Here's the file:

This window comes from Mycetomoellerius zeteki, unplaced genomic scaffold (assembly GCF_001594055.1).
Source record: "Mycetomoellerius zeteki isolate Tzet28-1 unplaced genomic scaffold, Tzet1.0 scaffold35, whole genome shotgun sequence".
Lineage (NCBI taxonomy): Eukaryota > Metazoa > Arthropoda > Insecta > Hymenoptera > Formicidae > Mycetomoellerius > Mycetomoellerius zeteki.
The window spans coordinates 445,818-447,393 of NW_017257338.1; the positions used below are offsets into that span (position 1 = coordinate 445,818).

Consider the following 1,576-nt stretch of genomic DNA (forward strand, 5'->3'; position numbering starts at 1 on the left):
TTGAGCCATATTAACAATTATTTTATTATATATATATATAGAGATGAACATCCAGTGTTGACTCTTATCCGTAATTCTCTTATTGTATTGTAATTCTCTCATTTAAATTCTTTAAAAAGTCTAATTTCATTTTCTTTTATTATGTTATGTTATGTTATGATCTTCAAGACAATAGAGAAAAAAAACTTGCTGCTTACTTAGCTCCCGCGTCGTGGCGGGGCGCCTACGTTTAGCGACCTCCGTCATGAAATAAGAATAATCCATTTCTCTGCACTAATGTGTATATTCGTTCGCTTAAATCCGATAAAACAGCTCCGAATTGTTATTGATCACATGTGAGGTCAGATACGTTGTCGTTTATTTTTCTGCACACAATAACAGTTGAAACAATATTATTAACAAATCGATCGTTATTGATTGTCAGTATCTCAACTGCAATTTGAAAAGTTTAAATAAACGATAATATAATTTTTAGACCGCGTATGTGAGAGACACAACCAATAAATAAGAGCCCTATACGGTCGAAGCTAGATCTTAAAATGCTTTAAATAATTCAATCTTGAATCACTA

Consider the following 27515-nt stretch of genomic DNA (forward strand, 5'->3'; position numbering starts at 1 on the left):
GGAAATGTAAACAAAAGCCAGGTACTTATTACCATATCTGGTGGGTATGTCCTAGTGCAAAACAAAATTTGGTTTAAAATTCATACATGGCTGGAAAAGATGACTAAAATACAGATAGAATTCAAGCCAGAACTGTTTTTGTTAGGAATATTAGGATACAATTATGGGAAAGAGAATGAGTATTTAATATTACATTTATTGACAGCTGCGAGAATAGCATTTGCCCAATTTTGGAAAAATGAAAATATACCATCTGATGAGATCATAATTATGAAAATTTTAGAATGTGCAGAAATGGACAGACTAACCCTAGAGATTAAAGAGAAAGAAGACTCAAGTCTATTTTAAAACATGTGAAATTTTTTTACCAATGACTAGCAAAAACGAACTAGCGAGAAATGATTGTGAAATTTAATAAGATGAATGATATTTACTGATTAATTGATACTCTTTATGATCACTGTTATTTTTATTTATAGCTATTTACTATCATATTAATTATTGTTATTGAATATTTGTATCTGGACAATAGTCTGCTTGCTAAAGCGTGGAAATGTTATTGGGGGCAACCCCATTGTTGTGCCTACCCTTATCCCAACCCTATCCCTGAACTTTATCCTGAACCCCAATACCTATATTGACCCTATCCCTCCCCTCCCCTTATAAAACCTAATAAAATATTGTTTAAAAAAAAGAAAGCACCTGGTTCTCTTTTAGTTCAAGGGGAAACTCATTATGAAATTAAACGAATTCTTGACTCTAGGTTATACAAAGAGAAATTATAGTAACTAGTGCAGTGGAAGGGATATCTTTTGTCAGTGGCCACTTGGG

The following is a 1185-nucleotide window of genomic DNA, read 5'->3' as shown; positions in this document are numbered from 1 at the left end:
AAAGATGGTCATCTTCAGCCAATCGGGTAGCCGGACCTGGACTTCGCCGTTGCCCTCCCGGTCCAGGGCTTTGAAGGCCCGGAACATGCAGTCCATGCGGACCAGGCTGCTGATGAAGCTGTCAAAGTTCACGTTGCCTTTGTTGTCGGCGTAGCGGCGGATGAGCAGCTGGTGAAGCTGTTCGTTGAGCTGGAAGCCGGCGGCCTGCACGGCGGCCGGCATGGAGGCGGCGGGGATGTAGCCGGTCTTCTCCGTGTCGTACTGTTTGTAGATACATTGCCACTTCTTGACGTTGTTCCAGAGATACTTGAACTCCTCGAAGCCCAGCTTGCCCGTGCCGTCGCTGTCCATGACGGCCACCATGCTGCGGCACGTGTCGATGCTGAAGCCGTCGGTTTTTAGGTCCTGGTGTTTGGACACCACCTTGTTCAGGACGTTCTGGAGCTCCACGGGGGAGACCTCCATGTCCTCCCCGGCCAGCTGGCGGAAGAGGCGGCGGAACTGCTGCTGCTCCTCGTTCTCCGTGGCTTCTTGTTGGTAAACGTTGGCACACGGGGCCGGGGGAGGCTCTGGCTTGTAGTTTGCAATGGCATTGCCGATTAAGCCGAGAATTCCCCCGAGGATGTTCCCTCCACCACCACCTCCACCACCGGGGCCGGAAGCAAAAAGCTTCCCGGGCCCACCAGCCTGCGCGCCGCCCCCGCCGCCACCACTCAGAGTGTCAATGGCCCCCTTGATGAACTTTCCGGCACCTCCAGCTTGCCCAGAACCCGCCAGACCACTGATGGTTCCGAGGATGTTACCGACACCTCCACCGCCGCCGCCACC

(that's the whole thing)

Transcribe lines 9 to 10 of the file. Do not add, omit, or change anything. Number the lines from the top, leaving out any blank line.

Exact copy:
The following is a 1185-nucleotide window of genomic DNA, read 5'->3' as shown; positions in this document are numbered from 1 at the left end:
AAAGATGGTCATCTTCAGCCAATCGGGTAGCCGGACCTGGACTTCGCCGTTGCCCTCCCGGTCCAGGGCTTTGAAGGCCCGGAACATGCAGTCCATGCGGACCAGGCTGCTGATGAAGCTGTCAAAGTTCACGTTGCCTTTGTTGTCGGCGTAGCGGCGGATGAGCAGCTGGTGAAGCTGTTCGTTGAGCTGGAAGCCGGCGGCCTGCACGGCGGCCGGCATGGAGGCGGCGGGGATGTAGCCGGTCTTCTCCGTGTCGTACTGTTTGTAGATACATTGCCACTTCTTGACGTTGTTCCAGAGATACTTGAACTCCTCGAAGCCCAGCTTGCCCGTGCCGTCGCTGTCCATGACGGCCACCATGCTGCGGCACGTGTCGATGCTGAAGCCGTCGGTTTTTAGGTCCTGGTGTTTGGACACCACCTTGTTCAGGACGTTCTGGAGCTCCACGGGGGAGACCTCCATGTCCTCCCCGGCCAGCTGGCGGAAGAGGCGGCGGAACTGCTGCTGCTCCTCGTTCTCCGTGGCTTCTTGTTGGTAAACGTTGGCACACGGGGCCGGGGGAGGCTCTGGCTTGTAGTTTGCAATGGCATTGCCGATTAAGCCGAGAATTCCCCCGAGGATGTTCCCTCCACCACCACCTCCACCACCGGGGCCGGAAGCAAAAAGCTTCCCGGGCCCACCAGCCTGCGCGCCGCCCCCGCCGCCACCACTCAGAGTGTCAATGGCCCCCTTGATGAACTTTCCGGCACCTCCAGCTTGCCCAGAACCCGCCAGACCACTGATGGTTCCGAGGATGTTACCGACACCTCCACCGCCGCCGCCACC